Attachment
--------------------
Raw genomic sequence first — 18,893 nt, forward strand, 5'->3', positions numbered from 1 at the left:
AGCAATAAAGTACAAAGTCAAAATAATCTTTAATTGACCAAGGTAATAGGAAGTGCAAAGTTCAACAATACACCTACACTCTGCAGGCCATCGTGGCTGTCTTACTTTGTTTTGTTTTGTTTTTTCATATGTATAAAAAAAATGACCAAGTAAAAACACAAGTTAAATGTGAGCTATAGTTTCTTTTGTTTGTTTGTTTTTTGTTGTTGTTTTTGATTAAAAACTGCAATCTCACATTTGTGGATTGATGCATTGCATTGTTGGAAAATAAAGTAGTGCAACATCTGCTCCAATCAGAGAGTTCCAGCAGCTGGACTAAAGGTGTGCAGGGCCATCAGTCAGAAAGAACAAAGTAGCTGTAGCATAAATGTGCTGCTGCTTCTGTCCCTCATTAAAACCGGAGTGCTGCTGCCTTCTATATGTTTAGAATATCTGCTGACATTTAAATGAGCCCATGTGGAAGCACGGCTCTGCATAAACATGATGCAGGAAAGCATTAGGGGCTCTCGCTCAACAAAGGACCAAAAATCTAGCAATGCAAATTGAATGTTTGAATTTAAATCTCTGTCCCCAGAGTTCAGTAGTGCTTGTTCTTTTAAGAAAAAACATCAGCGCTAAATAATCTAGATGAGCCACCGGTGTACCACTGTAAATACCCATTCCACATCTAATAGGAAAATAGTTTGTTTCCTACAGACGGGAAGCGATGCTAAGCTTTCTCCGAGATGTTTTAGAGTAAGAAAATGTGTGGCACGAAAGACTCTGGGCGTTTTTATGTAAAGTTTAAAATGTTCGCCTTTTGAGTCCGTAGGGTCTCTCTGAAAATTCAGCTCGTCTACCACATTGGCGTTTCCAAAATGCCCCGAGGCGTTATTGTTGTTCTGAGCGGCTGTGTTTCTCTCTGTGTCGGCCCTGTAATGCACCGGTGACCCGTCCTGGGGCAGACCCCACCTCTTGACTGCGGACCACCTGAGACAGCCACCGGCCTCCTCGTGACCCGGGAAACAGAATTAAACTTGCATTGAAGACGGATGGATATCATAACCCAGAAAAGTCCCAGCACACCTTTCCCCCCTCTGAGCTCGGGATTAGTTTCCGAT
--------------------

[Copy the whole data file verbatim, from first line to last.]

Raw genomic sequence first — 18,893 nt, forward strand, 5'->3', positions numbered from 1 at the left:
AGCAATAAAGTACAAAGTCAAAATAATCTTTAATTGACCAAGGTAATAGGAAGTGCAAAGTTCAACAATACACCTACACTCTGCAGGCCATCGTGGCTGTCTTACTTTGTTTTGTTTTGTTTTTTCATATGTATAAAAAAAATGACCAAGTAAAAACACAAGTTAAATGTGAGCTATAGTTTCTTTTGTTTGTTTGTTTTTTGTTGTTGTTTTTGATTAAAAACTGCAATCTCACATTTGTGGATTGATGCATTGCATTGTTGGAAAATAAAGTAGTGCAACATCTGCTCCAATCAGAGAGTTCCAGCAGCTGGACTAAAGGTGTGCAGGGCCATCAGTCAGAAAGAACAAAGTAGCTGTAGCATAAATGTGCTGCTGCTTCTGTCCCTCATTAAAACCGGAGTGCTGCTGCCTTCTATATGTTTAGAATATCTGCTGACATTTAAATGAGCCCATGTGGAAGCACGGCTCTGCATAAACATGATGCAGGAAAGCATTAGGGGCTCTCGCTCAACAAAGGACCAAAAATCTAGCAATGCAAATTGAATGTTTGAATTTAAATCTCTGTCCCCAGAGTTCAGTAGTGCTTGTTCTTTTAAGAAAAAACATCAGCGCTAAATAATCTAGATGAGCCACCGGTGTACCACTGTAAATACCCATTCCACATCTAATAGGAAAATAGTTTGTTTCCTACAGACGGGAAGCGATGCTAAGCTTTCTCCGAGATGTTTTAGAGTAAGAAAATGTGTGGCACGAAAGACTCTGGGCGTTTTTATGTAAAGTTTAAAATGTTCGCCTTTTGAGTCCGTAGGGTCTCTCTGAAAATTCAGCTCGTCTACCACATTGGCGTTTCCAAAATGCCCCGAGGCGTTATTGTTGTTCTGAGCGGCTGTGTTTCTCTCTGTGTCGGCCCTGTAATGCACCGGTGACCCGTCCTGGGGCAGACCCCACCTCTTGACTGCGGACCACCTGAGACAGCCACCGGCCTCCTCGTGACCCGGGAAACAGAATTAAACTTGCATTGAAGACGGATGGATATCATAACCCAGAAAAGTCCCAGCACACCTTTCCCCCCTCTGAGCTCGGGATTAGTTTCCGAT